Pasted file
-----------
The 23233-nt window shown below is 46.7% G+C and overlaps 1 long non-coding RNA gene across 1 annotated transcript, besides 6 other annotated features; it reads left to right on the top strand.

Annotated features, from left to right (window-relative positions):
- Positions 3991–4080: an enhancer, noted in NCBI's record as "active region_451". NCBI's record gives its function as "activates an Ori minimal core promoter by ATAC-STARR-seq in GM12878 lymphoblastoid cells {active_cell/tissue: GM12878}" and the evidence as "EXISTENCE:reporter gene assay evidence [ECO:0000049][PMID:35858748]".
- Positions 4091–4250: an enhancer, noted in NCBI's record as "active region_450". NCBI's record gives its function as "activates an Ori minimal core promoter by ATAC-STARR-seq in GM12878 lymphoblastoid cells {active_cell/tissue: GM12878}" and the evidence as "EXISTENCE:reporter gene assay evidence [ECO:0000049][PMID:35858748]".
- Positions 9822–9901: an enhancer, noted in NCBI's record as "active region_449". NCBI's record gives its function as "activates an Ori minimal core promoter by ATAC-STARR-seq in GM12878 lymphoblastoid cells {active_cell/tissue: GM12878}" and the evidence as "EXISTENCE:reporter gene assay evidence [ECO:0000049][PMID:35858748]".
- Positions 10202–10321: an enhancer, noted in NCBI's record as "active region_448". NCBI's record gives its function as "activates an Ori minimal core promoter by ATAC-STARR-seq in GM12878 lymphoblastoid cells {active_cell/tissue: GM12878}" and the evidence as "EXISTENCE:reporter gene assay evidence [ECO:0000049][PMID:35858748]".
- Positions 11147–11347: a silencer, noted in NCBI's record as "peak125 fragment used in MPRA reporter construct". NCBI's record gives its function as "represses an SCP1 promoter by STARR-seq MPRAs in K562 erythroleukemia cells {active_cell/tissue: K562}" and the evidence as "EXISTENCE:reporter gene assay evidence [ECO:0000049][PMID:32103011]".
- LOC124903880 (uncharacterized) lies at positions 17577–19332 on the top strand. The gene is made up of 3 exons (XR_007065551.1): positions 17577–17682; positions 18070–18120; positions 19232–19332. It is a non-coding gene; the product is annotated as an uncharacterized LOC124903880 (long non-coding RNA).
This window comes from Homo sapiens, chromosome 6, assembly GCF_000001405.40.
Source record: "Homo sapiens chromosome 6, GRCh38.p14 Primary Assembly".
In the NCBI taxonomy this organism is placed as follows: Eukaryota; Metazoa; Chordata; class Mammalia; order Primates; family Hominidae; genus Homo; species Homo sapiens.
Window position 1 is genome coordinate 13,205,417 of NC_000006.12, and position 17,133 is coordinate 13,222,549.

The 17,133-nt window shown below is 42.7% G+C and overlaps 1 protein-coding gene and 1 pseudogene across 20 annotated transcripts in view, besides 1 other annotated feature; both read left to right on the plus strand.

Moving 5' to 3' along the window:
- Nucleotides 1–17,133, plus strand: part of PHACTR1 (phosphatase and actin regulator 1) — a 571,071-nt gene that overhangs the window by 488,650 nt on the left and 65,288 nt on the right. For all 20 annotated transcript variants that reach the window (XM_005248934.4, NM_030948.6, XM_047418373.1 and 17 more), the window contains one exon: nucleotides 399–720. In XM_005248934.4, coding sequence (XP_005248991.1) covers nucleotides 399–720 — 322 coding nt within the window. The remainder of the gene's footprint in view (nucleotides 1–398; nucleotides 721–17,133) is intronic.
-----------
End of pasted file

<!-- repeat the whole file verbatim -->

The 23233-nt window shown below is 46.7% G+C and overlaps 1 long non-coding RNA gene across 1 annotated transcript, besides 6 other annotated features; it reads left to right on the top strand.

Annotated features, from left to right (window-relative positions):
- Positions 3991–4080: an enhancer, noted in NCBI's record as "active region_451". NCBI's record gives its function as "activates an Ori minimal core promoter by ATAC-STARR-seq in GM12878 lymphoblastoid cells {active_cell/tissue: GM12878}" and the evidence as "EXISTENCE:reporter gene assay evidence [ECO:0000049][PMID:35858748]".
- Positions 4091–4250: an enhancer, noted in NCBI's record as "active region_450". NCBI's record gives its function as "activates an Ori minimal core promoter by ATAC-STARR-seq in GM12878 lymphoblastoid cells {active_cell/tissue: GM12878}" and the evidence as "EXISTENCE:reporter gene assay evidence [ECO:0000049][PMID:35858748]".
- Positions 9822–9901: an enhancer, noted in NCBI's record as "active region_449". NCBI's record gives its function as "activates an Ori minimal core promoter by ATAC-STARR-seq in GM12878 lymphoblastoid cells {active_cell/tissue: GM12878}" and the evidence as "EXISTENCE:reporter gene assay evidence [ECO:0000049][PMID:35858748]".
- Positions 10202–10321: an enhancer, noted in NCBI's record as "active region_448". NCBI's record gives its function as "activates an Ori minimal core promoter by ATAC-STARR-seq in GM12878 lymphoblastoid cells {active_cell/tissue: GM12878}" and the evidence as "EXISTENCE:reporter gene assay evidence [ECO:0000049][PMID:35858748]".
- Positions 11147–11347: a silencer, noted in NCBI's record as "peak125 fragment used in MPRA reporter construct". NCBI's record gives its function as "represses an SCP1 promoter by STARR-seq MPRAs in K562 erythroleukemia cells {active_cell/tissue: K562}" and the evidence as "EXISTENCE:reporter gene assay evidence [ECO:0000049][PMID:32103011]".
- LOC124903880 (uncharacterized) lies at positions 17577–19332 on the top strand. The gene is made up of 3 exons (XR_007065551.1): positions 17577–17682; positions 18070–18120; positions 19232–19332. It is a non-coding gene; the product is annotated as an uncharacterized LOC124903880 (long non-coding RNA).
This window comes from Homo sapiens, chromosome 6, assembly GCF_000001405.40.
Source record: "Homo sapiens chromosome 6, GRCh38.p14 Primary Assembly".
In the NCBI taxonomy this organism is placed as follows: Eukaryota; Metazoa; Chordata; class Mammalia; order Primates; family Hominidae; genus Homo; species Homo sapiens.
Window position 1 is genome coordinate 13,205,417 of NC_000006.12, and position 17,133 is coordinate 13,222,549.

The 17,133-nt window shown below is 42.7% G+C and overlaps 1 protein-coding gene and 1 pseudogene across 20 annotated transcripts in view, besides 1 other annotated feature; both read left to right on the plus strand.

Moving 5' to 3' along the window:
- Nucleotides 1–17,133, plus strand: part of PHACTR1 (phosphatase and actin regulator 1) — a 571,071-nt gene that overhangs the window by 488,650 nt on the left and 65,288 nt on the right. For all 20 annotated transcript variants that reach the window (XM_005248934.4, NM_030948.6, XM_047418373.1 and 17 more), the window contains one exon: nucleotides 399–720. In XM_005248934.4, coding sequence (XP_005248991.1) covers nucleotides 399–720 — 322 coding nt within the window. The remainder of the gene's footprint in view (nucleotides 1–398; nucleotides 721–17,133) is intronic.